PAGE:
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As part of a global strategy of cost-cutting and plant shutdowns

GM to slash 1,500 jobs at Lordstown, Ohio plant

By Tim Rivers
16 April 2018

In spite of a continuous chorus in the media of a booming economy creating robust job numbers, General Motors is unleashing a new round of attacks on autoworkers in North America as part of a global cost-cutting offensive against the working class.

The corporation announced on Friday it will cut one of two operating shifts at its massive Lordstown, Ohio, assembly plant, cutting as many as 1,500 jobs effective June 15. As recently as 2016, the plant was operating three shifts around the clock with nearly 4,000 workers. By the end of June only 1,500 will remain.

As sales for the compact Chevy Cruze, the only vehicle produced at the facility, began to slip, GM shuttered the third shift in January 2017, axing 800 jobs. Over the course of 2017, the plant was idled for weeks at a time and rumors began to circulate about the impending layoffs.

As an indication of the severity of the cuts, this is the first time since the recession of the 1980s that the plant will operate with only one shift.

In September, anticipating the cuts, the United Auto Workers (UAW) international union merged the two local unions at the plant into one. Local 1714 joined UAW 1112. At the time, international president Dennis Williams said the move would increase efficiency and preserve union operations in the plant. The move was clearly intended to tighten the grip of the international, suppress any struggle against the job cuts and, on the contrary, boost the company’s cost cutting and profitability.

GM pretax profits for 2017 topped $12.8 billion. The company sold 450,000 fewer vehicles to dealers last year than they did in 2016, but profits actually rose because of aggressive cost-cutting attacks on the workers, imposed by the union, which include everything from an expansion of Temporary Part Time employees at less than half pay, widespread layoffs and shutdowns.

US passenger car sales are on track to decline for the fifth straight year while sales of light trucks are setting records. US sales of compact cars dropped 10 percent in the first quarter and 5.8 percent through 2017.

Lordstown is not the only plant affected by this shift. GM’s Detroit-Hamtramck factory, for example, relies heavily on production of small and midsize sedans, including the Buick LaCrosse, Cadillac CT6, Chevrolet Impala and the Chevrolet Volt. In October, the automaker announced plans to cut about 200 jobs there and halt production beginning November 20 through the Christmas break, affecting 1,500 jobs over the holidays. The second shift was eliminated in March 2017, eliminating 1,300 jobs.

Massive attacks imposed during the Obama administration’s 2009 restructuring of GM and Chrysler, which cut pay in half for new hires and sharply expanded the temporary workforce, allowed the automotive industry to lead the way in what was—for corporate America—a sterling economic recovery. The UAW was paid off handsomely with union officials receiving millions of dollars in corporate bribes to sign “company friendly” agreements.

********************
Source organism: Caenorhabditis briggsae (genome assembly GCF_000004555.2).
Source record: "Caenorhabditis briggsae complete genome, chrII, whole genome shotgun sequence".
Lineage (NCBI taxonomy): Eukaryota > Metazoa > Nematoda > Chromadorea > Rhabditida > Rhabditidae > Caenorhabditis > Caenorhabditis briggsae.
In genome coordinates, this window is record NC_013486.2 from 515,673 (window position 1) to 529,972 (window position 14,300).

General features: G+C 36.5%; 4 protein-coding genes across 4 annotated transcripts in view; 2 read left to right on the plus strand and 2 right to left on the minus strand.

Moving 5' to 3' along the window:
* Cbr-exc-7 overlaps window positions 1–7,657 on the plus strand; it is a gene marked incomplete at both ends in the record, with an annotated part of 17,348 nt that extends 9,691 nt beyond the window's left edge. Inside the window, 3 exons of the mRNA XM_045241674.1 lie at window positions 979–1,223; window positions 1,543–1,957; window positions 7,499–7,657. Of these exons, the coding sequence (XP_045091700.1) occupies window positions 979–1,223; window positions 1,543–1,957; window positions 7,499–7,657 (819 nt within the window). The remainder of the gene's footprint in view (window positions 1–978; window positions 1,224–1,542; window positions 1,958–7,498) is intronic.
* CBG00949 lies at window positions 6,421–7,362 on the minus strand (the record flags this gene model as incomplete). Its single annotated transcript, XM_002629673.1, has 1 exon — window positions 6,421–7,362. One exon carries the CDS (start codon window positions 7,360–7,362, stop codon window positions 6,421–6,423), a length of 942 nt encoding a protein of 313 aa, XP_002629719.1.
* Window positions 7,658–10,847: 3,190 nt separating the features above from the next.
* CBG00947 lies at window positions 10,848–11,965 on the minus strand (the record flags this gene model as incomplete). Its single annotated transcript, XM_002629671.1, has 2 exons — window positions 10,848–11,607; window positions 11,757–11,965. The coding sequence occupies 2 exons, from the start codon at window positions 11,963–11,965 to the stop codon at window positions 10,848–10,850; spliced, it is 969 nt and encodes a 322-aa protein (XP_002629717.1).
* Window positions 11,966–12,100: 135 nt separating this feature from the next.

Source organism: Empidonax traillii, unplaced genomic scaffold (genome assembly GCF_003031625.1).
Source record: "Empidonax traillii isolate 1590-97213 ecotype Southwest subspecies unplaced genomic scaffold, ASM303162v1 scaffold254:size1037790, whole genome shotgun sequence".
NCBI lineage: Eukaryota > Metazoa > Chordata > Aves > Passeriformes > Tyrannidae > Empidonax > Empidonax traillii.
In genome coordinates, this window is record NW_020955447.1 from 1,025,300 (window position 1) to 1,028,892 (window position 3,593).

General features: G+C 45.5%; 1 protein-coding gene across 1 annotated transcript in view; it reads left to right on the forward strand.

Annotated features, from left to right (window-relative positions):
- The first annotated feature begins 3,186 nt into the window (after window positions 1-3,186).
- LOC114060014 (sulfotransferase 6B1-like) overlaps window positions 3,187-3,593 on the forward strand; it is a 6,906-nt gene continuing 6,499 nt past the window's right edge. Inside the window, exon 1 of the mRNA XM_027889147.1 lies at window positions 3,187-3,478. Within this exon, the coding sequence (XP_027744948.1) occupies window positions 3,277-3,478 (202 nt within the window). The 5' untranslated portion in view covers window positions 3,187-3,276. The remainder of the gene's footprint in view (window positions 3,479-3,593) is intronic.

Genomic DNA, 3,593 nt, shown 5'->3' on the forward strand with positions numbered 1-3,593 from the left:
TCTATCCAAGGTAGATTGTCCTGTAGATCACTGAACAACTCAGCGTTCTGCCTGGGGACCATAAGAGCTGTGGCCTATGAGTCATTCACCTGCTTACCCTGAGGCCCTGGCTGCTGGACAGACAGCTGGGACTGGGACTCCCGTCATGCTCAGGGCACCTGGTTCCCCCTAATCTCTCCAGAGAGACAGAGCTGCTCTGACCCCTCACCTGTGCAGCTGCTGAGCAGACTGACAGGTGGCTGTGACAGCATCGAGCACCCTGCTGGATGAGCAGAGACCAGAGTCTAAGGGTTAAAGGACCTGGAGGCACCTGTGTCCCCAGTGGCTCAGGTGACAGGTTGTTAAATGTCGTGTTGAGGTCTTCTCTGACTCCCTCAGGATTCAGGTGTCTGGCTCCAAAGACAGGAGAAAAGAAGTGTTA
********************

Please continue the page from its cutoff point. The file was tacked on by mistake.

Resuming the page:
Mary, a legacy worker from Lordstown who is about to retire, told the World Socialist Web Site, “A lot of people are going to be hurt. There are a lot of young families out there that need their jobs.”

When asked about a struggle against the layoffs, she replied with disgust, “We don’t have the union we had umpteen years ago. All of that has changed.”

Another legacy worker who will lose her job in June is outraged that the union is refusing to cover her health insurance when she retires. “The union doesn’t want to pay for my health care,” she said. “I am very upset. The union does nothing for me. A lot of people are angry about it. They rewrite the seniority clause in the contract when they want to, to protect their people.”

The same conditions are developing in factories everywhere as GM pursues its cost-cutting strategy with a vengeance. Last year, GM said it would withdraw from India, one of the few major automakers to walk away from a country many are counting on for cheap labor and growth. It also has withdrawn production from Europe and Australia and substantially downsized in Russia, Thailand and Indonesia.

GM has announced it will close a Korean factory in the coastal city of Gunsan cutting 2,000 jobs in May as a bludgeon to force workers at the three remaining plants to take cuts. The company is approaching a major restructuring of its operations in South Korea where it employs 16,000 factory workers. Its plants there produce cars mostly for export to dozens of countries—including Buick sport-utility vehicles sent to the US.

GM President Dan Ammann, who is in charge of global operations, said in an interview that the automaker has laid out its position to the union and government officials but declined to discuss specifics. In a threat that will ring all too familiar to American autoworkers, he said GM Korea’s factories are too costly to operate profitably.

“We’ve made clear we need to have a business that’s sustainably profitable in order for that business to attract further investment,” Mr. Ammann stated. He said retaining a presence in the country is the “preferred scenario.”

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